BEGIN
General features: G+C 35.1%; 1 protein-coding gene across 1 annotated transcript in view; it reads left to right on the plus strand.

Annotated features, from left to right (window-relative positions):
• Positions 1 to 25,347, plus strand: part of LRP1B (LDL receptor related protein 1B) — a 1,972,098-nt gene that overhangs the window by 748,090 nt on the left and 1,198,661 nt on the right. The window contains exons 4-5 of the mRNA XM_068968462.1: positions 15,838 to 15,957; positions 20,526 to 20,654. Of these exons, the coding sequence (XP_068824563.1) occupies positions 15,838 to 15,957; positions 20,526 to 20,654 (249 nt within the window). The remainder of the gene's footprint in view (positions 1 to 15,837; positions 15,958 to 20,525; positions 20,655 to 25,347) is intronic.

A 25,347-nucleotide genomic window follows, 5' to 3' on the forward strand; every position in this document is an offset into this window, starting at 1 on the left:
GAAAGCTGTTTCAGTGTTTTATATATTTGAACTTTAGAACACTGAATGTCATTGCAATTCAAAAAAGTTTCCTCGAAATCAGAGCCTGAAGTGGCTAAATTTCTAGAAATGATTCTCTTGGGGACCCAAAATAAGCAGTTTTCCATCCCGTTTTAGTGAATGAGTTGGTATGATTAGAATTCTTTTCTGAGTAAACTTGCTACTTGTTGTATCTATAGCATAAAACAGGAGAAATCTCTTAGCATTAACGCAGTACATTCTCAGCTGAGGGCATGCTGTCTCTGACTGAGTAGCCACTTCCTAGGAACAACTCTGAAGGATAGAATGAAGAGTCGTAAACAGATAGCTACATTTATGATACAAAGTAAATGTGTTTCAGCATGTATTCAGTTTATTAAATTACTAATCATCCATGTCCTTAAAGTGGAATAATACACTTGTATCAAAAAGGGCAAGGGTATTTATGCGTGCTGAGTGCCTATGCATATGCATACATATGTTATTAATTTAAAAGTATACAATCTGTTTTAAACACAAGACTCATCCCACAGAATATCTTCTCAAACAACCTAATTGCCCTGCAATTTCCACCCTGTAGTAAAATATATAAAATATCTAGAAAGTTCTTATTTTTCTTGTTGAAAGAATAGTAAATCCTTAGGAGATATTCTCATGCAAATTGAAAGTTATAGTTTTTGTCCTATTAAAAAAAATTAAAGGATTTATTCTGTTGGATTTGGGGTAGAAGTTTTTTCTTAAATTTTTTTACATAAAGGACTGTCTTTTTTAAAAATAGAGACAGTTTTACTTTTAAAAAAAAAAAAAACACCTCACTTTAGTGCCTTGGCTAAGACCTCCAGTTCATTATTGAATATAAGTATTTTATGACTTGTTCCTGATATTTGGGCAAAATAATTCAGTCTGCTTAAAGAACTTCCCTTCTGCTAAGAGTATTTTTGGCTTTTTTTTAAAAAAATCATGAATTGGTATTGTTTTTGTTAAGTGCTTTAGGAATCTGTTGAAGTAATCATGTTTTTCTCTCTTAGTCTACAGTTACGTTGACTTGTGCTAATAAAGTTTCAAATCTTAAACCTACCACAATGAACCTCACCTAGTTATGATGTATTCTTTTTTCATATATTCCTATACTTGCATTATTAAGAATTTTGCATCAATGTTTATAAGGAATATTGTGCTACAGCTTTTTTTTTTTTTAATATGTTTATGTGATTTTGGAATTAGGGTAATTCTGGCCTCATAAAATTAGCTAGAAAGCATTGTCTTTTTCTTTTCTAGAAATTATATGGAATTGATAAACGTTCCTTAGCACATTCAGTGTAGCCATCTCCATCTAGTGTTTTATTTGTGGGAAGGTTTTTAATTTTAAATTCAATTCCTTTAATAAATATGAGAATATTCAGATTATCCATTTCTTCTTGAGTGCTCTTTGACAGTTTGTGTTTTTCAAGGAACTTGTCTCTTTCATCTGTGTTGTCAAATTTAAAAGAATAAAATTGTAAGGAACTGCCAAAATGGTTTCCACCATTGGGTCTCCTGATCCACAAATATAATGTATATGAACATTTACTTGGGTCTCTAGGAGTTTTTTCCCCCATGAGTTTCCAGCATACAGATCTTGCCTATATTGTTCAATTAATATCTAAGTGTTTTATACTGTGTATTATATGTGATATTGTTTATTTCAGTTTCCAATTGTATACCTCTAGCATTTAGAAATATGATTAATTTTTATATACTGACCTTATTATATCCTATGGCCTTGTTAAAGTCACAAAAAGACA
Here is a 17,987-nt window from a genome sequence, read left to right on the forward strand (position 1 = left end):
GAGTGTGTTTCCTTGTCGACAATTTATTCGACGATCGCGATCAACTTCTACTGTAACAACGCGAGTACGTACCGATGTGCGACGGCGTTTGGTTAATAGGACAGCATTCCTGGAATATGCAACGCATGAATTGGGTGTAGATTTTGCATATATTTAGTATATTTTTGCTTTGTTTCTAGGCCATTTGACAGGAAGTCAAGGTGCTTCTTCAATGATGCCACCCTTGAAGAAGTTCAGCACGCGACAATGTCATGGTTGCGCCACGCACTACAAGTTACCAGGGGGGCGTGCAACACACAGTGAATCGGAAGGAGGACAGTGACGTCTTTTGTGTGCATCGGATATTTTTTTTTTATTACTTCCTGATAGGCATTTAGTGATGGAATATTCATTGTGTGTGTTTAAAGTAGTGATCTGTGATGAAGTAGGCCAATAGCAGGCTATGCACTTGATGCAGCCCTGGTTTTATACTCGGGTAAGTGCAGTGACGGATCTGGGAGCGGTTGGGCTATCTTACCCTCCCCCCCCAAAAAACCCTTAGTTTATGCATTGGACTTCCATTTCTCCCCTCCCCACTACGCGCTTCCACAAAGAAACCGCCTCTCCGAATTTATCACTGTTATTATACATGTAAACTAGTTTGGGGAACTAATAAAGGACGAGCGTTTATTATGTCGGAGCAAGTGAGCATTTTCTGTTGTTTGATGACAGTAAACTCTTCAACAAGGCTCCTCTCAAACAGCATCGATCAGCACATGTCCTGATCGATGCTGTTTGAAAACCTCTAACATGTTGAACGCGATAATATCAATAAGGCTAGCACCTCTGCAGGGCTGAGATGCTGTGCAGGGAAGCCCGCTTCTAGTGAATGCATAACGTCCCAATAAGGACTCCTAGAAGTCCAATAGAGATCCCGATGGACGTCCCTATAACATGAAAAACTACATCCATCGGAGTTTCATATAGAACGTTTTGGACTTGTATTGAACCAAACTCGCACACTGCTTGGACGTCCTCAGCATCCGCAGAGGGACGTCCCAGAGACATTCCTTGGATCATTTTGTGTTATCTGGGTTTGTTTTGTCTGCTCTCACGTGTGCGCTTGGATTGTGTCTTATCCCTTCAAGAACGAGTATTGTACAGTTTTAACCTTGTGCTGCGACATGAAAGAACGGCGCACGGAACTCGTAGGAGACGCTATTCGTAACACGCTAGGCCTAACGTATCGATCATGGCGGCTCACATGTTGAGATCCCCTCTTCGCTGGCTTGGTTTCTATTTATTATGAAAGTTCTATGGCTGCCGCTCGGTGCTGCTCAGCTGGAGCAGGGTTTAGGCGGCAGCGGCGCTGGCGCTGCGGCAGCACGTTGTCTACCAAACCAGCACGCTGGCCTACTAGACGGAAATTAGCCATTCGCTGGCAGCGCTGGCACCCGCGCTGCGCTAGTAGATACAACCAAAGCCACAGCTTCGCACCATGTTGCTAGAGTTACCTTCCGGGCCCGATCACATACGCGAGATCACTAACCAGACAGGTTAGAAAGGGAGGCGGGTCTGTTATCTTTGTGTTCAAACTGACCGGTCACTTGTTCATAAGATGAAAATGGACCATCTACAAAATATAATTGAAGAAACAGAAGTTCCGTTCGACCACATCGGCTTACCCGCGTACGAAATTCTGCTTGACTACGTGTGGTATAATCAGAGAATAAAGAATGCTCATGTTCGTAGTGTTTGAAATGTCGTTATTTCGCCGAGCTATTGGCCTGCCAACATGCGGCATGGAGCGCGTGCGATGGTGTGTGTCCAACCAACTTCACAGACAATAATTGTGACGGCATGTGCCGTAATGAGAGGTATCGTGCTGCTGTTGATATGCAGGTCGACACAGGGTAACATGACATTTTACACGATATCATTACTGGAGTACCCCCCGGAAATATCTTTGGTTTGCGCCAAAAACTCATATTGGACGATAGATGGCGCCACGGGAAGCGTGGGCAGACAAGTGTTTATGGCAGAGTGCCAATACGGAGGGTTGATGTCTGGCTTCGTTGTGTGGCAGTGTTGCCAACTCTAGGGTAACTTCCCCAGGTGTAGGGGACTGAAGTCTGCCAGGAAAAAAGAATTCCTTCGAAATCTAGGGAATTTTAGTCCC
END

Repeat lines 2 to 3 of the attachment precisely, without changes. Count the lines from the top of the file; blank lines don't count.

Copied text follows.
Annotated features, from left to right (window-relative positions):
• Positions 1 to 25,347, plus strand: part of LRP1B (LDL receptor related protein 1B) — a 1,972,098-nt gene that overhangs the window by 748,090 nt on the left and 1,198,661 nt on the right. The window contains exons 4-5 of the mRNA XM_068968462.1: positions 15,838 to 15,957; positions 20,526 to 20,654. Of these exons, the coding sequence (XP_068824563.1) occupies positions 15,838 to 15,957; positions 20,526 to 20,654 (249 nt within the window). The remainder of the gene's footprint in view (positions 1 to 15,837; positions 15,958 to 20,525; positions 20,655 to 25,347) is intronic.